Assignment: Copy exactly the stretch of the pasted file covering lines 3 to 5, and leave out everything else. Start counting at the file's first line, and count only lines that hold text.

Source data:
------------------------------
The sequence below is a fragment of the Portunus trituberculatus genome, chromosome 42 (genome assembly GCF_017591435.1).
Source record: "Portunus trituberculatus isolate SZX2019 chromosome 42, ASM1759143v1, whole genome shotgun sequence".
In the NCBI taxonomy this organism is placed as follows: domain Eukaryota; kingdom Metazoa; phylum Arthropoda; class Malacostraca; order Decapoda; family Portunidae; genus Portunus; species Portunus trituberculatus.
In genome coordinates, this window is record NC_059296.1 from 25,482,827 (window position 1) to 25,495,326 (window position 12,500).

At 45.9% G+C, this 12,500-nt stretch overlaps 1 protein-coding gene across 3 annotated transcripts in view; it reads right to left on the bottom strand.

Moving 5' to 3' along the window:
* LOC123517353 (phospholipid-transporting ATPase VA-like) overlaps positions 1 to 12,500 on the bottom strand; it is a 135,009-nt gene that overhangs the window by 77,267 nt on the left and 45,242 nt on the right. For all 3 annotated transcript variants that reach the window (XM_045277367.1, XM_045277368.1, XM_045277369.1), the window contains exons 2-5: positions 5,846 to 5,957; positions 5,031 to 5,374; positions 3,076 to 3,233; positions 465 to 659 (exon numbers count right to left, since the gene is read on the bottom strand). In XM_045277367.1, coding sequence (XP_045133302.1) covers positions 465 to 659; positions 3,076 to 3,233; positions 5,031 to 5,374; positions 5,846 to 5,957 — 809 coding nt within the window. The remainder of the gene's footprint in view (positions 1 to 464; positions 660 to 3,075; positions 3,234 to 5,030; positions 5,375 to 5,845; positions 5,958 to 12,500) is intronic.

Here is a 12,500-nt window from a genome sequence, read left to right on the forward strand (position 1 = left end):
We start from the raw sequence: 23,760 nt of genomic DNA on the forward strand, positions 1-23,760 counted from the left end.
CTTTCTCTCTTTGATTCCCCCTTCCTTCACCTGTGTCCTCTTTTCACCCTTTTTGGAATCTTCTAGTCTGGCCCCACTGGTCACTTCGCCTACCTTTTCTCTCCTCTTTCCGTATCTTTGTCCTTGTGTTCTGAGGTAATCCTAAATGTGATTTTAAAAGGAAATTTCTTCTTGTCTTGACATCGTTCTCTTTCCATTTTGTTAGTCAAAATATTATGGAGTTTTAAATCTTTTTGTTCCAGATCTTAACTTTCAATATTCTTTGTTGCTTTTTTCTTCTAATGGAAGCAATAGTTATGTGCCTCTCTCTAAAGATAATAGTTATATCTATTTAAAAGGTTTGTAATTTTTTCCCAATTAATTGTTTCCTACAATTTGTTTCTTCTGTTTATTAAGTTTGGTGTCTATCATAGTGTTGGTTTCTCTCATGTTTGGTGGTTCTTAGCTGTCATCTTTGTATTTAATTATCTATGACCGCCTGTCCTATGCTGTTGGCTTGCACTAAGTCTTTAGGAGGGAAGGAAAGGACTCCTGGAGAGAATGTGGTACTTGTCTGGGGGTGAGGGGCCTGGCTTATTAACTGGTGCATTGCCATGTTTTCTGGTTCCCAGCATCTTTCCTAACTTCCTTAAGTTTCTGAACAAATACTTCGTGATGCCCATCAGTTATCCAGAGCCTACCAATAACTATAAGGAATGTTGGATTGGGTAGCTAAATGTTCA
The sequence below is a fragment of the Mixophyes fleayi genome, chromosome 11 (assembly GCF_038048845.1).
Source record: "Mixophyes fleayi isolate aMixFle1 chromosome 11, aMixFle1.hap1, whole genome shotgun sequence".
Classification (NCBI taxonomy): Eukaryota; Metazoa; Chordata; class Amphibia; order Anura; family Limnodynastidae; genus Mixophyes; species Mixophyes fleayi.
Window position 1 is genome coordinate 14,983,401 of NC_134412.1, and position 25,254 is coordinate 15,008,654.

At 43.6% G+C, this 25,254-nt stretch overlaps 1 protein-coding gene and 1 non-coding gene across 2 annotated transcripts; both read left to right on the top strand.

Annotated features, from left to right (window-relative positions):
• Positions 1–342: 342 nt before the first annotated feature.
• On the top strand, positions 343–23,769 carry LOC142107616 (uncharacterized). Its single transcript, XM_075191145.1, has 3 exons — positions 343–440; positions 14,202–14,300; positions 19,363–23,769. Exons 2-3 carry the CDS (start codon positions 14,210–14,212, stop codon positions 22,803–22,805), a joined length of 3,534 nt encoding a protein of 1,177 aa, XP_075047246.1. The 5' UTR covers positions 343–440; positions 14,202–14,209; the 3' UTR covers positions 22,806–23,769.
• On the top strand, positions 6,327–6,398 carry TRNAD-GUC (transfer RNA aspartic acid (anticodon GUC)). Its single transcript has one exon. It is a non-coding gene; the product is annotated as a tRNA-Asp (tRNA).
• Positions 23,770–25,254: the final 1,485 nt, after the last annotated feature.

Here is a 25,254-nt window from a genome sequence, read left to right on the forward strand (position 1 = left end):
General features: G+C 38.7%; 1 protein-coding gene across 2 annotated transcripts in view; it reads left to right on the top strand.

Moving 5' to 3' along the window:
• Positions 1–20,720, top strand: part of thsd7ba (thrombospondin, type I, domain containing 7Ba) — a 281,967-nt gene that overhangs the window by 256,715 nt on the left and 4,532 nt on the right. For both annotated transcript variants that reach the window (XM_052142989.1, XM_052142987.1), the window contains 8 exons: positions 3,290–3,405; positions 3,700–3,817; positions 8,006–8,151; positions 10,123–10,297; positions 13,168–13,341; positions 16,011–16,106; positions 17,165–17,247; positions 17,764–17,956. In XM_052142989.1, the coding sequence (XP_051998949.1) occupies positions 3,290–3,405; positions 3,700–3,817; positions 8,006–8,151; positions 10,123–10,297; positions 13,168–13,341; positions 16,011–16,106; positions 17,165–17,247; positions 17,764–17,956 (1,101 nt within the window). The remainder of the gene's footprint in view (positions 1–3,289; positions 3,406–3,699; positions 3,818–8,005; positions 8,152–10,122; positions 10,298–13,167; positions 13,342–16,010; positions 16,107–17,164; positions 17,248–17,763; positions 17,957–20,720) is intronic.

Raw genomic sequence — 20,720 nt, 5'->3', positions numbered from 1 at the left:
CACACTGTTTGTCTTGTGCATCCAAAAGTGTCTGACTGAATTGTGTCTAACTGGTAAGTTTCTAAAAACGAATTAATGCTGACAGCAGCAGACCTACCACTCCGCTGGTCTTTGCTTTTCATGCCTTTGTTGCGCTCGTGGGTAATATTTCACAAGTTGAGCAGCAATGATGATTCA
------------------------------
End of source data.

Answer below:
In the NCBI taxonomy this organism is placed as follows: domain Eukaryota; kingdom Metazoa; phylum Arthropoda; class Malacostraca; order Decapoda; family Portunidae; genus Portunus; species Portunus trituberculatus.
In genome coordinates, this window is record NC_059296.1 from 25,482,827 (window position 1) to 25,495,326 (window position 12,500).

At 45.9% G+C, this 12,500-nt stretch overlaps 1 protein-coding gene across 3 annotated transcripts in view; it reads right to left on the bottom strand.